Investment Philosophy

How I think about investing

Over the course of my career, I have worked in New York, London and Geneva, travelled three continents to source investments and built businesses focused on advising governments, institutions and private investors on how to improve portfolio performance.

During that time, I observed three types of investment managers: those without talent, those with narrow talent, and those rare few who were broadly talented in creating alpha, managing risk and defending their business from competitors, effectively allowing them to ‘create their own weather’.

In striving to become more like that third type of manager, I came to three conclusions. First, be outcome-oriented and focus on solving specific challenges. Second, be forward-looking. The future is unpredictable, embrace variability. Third, continue to grow through innovation and discovery.

I also observed that most investors, including me, dislike losses more than we enjoy gains. This presents three risks to stock market investing: magnitude of losses, length of time required to recover losses and potential failure of traditional diversifiers to add value. EVP Research seeks to solve for these challenges.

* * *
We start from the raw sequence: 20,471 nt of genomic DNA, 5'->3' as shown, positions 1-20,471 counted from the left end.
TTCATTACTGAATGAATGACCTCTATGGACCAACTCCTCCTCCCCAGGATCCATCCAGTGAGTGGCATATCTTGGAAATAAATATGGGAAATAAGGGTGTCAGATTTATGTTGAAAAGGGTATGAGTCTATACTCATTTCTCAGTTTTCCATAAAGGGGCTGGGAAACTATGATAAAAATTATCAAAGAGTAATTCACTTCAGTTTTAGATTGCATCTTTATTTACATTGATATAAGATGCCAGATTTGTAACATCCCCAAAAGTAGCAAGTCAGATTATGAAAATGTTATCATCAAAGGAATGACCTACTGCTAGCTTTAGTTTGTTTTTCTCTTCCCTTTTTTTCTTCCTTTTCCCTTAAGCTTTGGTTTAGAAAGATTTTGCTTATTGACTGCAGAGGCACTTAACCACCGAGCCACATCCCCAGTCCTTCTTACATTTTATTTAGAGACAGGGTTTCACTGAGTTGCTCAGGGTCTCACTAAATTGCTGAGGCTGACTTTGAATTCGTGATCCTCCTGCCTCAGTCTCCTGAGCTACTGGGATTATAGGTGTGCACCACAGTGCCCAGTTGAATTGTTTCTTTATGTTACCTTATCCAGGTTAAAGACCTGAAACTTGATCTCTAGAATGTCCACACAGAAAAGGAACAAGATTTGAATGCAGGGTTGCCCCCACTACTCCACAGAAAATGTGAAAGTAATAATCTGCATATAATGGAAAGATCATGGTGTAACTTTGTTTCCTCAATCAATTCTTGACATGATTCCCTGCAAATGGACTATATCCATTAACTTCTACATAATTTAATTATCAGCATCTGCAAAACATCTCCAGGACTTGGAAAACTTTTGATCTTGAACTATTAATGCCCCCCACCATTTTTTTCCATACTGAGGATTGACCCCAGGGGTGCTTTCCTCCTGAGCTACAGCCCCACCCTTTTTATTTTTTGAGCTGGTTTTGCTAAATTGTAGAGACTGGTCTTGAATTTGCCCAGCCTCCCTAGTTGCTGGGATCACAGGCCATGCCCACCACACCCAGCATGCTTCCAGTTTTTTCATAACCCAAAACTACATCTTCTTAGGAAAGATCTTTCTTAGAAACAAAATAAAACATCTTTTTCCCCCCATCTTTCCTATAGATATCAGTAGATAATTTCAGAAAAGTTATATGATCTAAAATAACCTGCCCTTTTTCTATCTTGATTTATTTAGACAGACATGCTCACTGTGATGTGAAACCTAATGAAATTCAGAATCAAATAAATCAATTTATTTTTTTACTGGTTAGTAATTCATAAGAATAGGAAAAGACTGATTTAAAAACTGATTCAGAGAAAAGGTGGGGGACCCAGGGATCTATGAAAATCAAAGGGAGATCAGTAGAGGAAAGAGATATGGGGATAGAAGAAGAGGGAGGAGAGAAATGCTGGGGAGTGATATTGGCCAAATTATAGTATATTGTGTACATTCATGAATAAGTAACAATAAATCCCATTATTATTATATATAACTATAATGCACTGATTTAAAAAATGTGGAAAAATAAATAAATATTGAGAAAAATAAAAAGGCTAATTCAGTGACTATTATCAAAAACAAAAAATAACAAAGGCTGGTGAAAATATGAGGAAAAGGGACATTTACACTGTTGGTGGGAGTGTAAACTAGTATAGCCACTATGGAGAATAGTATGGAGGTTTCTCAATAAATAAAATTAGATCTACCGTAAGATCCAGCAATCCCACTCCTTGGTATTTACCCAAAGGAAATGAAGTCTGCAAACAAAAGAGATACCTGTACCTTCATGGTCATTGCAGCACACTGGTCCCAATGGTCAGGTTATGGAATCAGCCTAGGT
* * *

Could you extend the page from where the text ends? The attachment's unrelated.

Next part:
With this in mind, my core philosophy can be summed up as follows: it’s insufficient to merely have a destination in mind, you must also manage the journey in order to get there. I therefore strive for portfolio strength and reliability so I can maintain confidence in performance at all points along the way.

How I Apply It

This philosophy guides my investing principles, which help me focus on: (1) generating alpha across different economic regimes so that results are more consistent, (2) producing them asymmetrically so that I generate more upside than downside, while (3) mitigating the potential for extreme loss.

I believe my approach is distinctive because I rely less on conventional definitions of risk such as ‘standard deviation’. There is very little that is ‘standard’ about stock market returns and I desire plentiful ‘deviation’ as long as it travels in the right direction. For me, asymmetry matters far more.

Therefore, I prefer to focus on upside and downside return potential. My overall process reflects this by establishing specific portfolio roles for each investment and constantly updating my confidence in the ability of each one to deliver value for its intended role.